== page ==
late 14c., particuler, "a part or section of a whole, an individual circumstance, feature, or factor; an organ or part of the body," from particular (adj.). Meaning "a single instance or matter" is from 1530s; particulars "small details of statement" is from c. 1600.
1620s, "to take the votes of," from poll (n.) in the extended sense of "individual, person," on the notion of "enumerate one by one." Sense of "receive (a certain number of votes) at the polls" is by 1846. Related: Polled; polling. Polling place is attested by 1832.
early 15c., "marking distinction, difference, or peculiarity," from Old French distinctif and directly from Medieval Latin distinctivus, from Latin distinct-, past-participle stem of distinguere "to separate between, keep separate, mark off" (see distinguish). Meaning "markedly individual" is from 1580s. Related: Distinctively; distinctiveness.
I have adopted this new term with considerable hesitation and doubt, and have only done so under the pressure of necessity. In no other way can I better convey my conviction that there is a traceable correspondence between all manifestations of decline in the individual and in the group to which the individual belongs, which may, like embryology, be used inductively in reasoning upon the probable affinities of animals. [A. Hyatt, paper on "Genetic Relations of Stephanoceras," read June 7, 1876, published in Proceedings of the Boston Society of Natural History, vol. xviii, 1877]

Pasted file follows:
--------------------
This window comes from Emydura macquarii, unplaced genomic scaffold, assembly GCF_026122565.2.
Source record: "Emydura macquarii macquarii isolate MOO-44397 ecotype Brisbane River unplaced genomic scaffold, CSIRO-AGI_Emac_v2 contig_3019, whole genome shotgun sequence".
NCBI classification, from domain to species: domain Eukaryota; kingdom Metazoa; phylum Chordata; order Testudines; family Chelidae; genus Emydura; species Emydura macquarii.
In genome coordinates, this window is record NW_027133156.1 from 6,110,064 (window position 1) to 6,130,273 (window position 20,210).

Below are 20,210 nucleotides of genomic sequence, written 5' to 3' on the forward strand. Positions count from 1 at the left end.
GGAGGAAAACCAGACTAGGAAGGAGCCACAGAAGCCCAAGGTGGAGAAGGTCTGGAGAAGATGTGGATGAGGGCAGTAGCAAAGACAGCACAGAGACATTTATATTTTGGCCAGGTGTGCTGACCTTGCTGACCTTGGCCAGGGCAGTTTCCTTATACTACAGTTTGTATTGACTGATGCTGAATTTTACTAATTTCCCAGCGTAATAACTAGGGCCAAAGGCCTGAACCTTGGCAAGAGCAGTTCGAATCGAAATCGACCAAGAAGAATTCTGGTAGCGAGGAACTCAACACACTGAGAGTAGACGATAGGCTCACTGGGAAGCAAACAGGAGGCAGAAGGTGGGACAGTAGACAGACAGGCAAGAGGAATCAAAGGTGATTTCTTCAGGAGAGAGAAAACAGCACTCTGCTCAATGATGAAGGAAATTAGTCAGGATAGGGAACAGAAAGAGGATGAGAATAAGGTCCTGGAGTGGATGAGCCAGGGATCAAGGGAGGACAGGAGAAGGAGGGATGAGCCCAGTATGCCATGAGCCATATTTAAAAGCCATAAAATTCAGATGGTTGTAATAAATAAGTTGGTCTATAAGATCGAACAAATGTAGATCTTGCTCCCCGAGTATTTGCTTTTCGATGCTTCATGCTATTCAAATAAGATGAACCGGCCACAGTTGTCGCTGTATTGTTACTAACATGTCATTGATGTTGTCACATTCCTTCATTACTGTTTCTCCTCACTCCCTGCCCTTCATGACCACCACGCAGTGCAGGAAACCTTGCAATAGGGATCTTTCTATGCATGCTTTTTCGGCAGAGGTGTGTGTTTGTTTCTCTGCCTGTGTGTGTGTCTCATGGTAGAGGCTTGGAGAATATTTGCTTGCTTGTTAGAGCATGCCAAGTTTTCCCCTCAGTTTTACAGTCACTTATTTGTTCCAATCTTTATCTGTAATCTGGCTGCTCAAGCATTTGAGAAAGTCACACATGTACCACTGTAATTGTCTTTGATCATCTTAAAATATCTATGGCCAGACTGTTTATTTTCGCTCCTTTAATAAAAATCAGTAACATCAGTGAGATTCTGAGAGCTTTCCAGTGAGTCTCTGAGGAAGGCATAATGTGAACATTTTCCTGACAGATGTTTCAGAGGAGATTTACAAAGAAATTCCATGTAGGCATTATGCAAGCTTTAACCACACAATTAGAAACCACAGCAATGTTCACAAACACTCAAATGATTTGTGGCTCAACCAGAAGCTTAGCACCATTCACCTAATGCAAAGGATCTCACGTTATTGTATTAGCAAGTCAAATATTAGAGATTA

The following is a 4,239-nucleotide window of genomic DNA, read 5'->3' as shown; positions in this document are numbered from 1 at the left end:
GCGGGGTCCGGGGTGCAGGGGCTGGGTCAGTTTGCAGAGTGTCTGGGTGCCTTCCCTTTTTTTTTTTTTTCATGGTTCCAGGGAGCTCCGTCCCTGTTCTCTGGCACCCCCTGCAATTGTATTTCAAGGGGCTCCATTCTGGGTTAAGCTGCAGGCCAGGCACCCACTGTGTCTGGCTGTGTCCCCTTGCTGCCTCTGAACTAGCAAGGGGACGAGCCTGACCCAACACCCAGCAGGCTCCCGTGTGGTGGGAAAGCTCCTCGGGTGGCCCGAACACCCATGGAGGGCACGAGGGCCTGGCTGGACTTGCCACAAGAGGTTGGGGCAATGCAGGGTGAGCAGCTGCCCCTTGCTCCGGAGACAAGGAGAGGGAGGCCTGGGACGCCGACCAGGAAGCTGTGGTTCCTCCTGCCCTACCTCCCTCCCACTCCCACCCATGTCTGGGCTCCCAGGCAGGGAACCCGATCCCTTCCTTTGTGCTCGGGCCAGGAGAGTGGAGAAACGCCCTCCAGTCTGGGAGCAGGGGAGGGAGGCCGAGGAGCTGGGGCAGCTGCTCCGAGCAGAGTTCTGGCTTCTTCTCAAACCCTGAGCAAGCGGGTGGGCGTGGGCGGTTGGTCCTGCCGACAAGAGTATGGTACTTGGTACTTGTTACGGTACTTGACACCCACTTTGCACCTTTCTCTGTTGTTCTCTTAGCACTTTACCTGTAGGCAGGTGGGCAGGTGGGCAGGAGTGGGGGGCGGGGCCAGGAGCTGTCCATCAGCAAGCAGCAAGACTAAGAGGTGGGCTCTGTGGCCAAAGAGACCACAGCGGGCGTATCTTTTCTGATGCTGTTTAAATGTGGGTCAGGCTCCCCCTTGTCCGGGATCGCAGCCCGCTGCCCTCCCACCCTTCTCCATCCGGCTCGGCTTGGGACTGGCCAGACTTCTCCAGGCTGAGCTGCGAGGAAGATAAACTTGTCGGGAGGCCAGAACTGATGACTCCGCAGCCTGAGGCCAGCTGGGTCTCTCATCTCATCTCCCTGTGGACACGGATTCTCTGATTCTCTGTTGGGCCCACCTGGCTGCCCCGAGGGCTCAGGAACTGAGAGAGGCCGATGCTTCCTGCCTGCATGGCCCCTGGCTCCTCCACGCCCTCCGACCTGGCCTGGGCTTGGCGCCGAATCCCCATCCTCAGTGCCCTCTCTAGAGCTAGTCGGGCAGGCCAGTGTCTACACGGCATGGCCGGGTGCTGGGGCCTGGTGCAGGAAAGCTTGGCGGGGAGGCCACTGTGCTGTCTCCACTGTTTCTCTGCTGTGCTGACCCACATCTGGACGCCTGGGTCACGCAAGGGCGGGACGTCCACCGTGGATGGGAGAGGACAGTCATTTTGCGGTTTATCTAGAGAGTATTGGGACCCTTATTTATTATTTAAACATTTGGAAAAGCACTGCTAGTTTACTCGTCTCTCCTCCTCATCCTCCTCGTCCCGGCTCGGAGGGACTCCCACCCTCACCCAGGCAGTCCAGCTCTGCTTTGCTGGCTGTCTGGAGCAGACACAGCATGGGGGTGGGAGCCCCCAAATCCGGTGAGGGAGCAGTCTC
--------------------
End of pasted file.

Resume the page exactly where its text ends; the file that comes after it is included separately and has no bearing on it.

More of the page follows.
"one of the individual parts of a corolla of a flower," 1726 (earlier petala, 1704), from Modern Latin petalum "petal" (17c.), from Greek petalon "a leaf; leaf of metal, thin plate," noun use of neuter of adjective petalos "outspread, broad, flat," from PIE root *pete- "to spread." Related: Petaline.
1856; "generation of an individual from one parent which develops both male and female products;" 1865, "theory that humankind originated from a single pair of ancestors;" see mono- + -geny. In the first sense, monogenesis (1866, from Modern Latin) has been used; monogenetic has been used in both senses. Related: Monogenism.